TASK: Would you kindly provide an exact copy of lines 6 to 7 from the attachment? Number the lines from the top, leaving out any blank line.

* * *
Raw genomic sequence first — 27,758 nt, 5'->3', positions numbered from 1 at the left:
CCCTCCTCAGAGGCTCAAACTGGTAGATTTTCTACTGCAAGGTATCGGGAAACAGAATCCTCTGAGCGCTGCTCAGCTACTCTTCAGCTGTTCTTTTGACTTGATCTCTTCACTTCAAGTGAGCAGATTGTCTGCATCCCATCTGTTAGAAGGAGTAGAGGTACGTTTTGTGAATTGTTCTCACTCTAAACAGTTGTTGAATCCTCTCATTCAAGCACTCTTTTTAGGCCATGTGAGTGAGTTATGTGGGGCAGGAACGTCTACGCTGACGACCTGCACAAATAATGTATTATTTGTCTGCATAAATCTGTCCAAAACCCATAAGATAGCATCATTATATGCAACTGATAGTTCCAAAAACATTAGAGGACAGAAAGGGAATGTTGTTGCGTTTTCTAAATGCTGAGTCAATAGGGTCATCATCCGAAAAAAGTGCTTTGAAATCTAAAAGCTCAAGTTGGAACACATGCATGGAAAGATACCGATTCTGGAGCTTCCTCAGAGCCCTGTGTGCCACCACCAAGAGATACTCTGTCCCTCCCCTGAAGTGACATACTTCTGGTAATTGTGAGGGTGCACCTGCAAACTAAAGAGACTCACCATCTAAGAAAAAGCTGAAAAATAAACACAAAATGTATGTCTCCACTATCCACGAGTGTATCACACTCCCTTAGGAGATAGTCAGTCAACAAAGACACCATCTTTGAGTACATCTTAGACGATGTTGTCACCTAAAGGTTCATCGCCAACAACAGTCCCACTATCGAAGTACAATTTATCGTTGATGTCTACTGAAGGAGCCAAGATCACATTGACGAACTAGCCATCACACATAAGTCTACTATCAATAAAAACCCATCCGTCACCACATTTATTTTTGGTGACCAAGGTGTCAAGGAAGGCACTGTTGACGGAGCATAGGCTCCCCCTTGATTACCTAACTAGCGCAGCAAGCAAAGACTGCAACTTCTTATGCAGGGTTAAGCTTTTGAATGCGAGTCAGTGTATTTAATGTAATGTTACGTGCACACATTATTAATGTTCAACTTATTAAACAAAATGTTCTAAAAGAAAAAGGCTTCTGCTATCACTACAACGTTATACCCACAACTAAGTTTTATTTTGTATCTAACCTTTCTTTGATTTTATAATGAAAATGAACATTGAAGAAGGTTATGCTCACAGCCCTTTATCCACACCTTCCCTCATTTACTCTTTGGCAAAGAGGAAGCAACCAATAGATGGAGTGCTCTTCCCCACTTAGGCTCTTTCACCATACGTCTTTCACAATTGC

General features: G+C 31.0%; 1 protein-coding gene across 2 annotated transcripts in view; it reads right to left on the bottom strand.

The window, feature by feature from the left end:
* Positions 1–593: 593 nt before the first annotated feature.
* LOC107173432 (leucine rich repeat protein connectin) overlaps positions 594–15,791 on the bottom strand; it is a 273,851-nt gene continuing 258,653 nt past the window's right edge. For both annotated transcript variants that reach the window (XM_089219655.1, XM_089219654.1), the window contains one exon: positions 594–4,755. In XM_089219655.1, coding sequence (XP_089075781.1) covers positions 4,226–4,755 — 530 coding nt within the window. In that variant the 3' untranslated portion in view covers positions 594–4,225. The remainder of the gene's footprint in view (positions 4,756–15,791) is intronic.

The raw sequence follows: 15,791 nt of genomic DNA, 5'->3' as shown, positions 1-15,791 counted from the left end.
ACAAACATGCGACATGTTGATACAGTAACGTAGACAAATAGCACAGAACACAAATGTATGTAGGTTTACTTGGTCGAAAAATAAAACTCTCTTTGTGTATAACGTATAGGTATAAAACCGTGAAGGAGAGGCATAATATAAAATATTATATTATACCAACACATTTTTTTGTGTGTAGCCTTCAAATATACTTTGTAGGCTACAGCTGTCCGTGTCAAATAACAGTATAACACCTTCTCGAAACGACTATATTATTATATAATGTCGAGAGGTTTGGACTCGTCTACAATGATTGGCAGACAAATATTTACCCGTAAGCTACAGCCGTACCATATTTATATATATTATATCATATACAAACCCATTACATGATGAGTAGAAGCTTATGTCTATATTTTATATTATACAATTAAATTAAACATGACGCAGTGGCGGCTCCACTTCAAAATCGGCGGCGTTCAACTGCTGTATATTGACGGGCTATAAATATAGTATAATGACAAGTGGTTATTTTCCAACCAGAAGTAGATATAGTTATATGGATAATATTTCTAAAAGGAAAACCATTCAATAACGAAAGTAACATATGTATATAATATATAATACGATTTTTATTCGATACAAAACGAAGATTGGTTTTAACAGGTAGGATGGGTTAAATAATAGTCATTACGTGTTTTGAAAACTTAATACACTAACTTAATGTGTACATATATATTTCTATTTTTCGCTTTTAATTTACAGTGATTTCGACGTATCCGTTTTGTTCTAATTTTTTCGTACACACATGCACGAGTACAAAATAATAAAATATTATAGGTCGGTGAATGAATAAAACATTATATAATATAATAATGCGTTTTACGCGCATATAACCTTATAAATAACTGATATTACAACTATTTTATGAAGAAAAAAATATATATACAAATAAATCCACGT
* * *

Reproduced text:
* LOC107173432 (leucine rich repeat protein connectin) overlaps positions 594–15,791 on the bottom strand; it is a 273,851-nt gene continuing 258,653 nt past the window's right edge. For both annotated transcript variants that reach the window (XM_089219655.1, XM_089219654.1), the window contains one exon: positions 594–4,755. In XM_089219655.1, coding sequence (XP_089075781.1) covers positions 4,226–4,755 — 530 coding nt within the window. In that variant the 3' untranslated portion in view covers positions 594–4,225. The remainder of the gene's footprint in view (positions 4,756–15,791) is intronic.

The raw sequence follows: 15,791 nt of genomic DNA, 5'->3' as shown, positions 1-15,791 counted from the left end.